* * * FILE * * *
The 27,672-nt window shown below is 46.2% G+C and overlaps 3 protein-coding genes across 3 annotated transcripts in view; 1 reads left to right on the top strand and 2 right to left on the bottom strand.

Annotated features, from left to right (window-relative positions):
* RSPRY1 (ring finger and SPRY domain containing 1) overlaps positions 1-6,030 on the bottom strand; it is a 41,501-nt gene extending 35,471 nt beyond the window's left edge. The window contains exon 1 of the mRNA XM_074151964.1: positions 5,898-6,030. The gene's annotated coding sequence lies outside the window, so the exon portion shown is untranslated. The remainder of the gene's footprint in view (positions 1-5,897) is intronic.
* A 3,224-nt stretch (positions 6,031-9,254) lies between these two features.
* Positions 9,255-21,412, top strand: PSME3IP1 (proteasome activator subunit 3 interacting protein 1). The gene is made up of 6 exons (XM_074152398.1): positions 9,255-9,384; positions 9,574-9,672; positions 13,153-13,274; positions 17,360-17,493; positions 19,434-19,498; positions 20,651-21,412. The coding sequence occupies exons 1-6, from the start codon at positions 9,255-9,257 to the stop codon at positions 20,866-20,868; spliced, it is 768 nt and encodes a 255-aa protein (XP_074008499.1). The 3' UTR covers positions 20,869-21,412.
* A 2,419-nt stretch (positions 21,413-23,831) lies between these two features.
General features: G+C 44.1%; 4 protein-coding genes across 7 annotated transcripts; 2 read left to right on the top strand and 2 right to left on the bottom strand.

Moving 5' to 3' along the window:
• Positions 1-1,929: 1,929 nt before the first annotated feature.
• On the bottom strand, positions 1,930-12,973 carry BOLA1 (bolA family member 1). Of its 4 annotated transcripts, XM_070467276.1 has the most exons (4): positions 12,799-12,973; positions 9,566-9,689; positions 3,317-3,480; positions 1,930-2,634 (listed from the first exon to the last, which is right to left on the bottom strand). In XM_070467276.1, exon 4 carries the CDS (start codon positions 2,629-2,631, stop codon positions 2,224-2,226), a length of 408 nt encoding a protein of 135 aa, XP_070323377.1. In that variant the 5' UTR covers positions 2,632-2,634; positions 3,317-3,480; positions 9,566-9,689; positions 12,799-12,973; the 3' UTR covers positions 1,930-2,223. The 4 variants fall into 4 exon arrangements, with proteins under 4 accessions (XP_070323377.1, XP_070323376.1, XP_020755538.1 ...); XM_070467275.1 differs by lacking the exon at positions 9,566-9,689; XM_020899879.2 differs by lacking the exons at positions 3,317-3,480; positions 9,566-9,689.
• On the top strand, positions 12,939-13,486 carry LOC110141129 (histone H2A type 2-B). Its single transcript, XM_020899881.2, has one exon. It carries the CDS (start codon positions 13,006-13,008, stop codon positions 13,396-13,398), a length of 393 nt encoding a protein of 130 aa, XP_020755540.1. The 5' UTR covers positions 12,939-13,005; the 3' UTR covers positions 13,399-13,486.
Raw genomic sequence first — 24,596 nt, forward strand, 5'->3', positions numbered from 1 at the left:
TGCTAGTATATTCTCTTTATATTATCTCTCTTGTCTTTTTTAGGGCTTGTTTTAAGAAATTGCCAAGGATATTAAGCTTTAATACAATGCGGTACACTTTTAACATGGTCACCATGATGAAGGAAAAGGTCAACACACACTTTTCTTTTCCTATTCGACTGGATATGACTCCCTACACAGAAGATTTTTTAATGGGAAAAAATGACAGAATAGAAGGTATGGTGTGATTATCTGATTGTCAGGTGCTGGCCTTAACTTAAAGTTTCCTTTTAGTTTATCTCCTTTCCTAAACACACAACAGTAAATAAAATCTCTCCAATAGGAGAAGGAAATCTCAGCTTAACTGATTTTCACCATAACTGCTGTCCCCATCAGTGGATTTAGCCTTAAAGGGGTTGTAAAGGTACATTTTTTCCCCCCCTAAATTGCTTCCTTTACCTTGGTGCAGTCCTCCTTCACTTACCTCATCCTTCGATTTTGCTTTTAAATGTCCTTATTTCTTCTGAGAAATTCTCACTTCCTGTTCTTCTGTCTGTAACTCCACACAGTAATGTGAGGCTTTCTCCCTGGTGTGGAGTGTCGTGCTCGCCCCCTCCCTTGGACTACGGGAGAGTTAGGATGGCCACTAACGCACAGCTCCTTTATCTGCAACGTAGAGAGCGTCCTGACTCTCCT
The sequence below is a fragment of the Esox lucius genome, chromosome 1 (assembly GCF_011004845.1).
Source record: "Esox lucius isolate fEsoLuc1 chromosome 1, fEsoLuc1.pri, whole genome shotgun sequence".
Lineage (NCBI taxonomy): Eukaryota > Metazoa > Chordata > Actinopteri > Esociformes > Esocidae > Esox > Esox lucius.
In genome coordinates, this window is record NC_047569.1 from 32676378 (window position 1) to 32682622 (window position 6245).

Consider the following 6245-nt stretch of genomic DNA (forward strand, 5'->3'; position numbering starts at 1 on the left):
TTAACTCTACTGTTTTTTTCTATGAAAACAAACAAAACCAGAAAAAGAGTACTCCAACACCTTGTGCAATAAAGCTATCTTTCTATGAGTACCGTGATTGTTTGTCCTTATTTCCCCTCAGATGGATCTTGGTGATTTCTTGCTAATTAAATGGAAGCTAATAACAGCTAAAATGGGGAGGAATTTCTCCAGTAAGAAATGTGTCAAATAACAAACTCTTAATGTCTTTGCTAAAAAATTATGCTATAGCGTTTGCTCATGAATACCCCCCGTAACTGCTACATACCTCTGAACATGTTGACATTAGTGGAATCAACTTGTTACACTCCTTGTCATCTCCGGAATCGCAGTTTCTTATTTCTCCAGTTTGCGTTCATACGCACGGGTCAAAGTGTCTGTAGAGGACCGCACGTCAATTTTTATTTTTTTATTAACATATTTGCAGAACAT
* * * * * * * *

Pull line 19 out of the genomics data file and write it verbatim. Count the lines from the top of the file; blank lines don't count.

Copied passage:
TTAACTCTACTGTTTTTTTCTATGAAAACAAACAAAACCAGAAAAAGAGTACTCCAACACCTTGTGCAATAAAGCTATCTTTCTATGAGTACCGTGATTGTTTGTCCTTATTTCCCCTCAGATGGATCTTGGTGATTTCTTGCTAATTAAATGGAAGCTAATAACAGCTAAAATGGGGAGGAATTTCTCCAGTAAGAAATGTGTCAAATAACAAACTCTTAATGTCTTTGCTAAAAAATTATGCTATAGCGTTTGCTCATGAATACCCCCCGTAACTGCTACATACCTCTGAACATGTTGACATTAGTGGAATCAACTTGTTACACTCCTTGTCATCTCCGGAATCGCAGTTTCTTATTTCTCCAGTTTGCGTTCATACGCACGGGTCAAAGTGTCTGTAGAGGACCGCACGTCAATTTTTATTTTTTTATTAACATATTTGCAGAACAT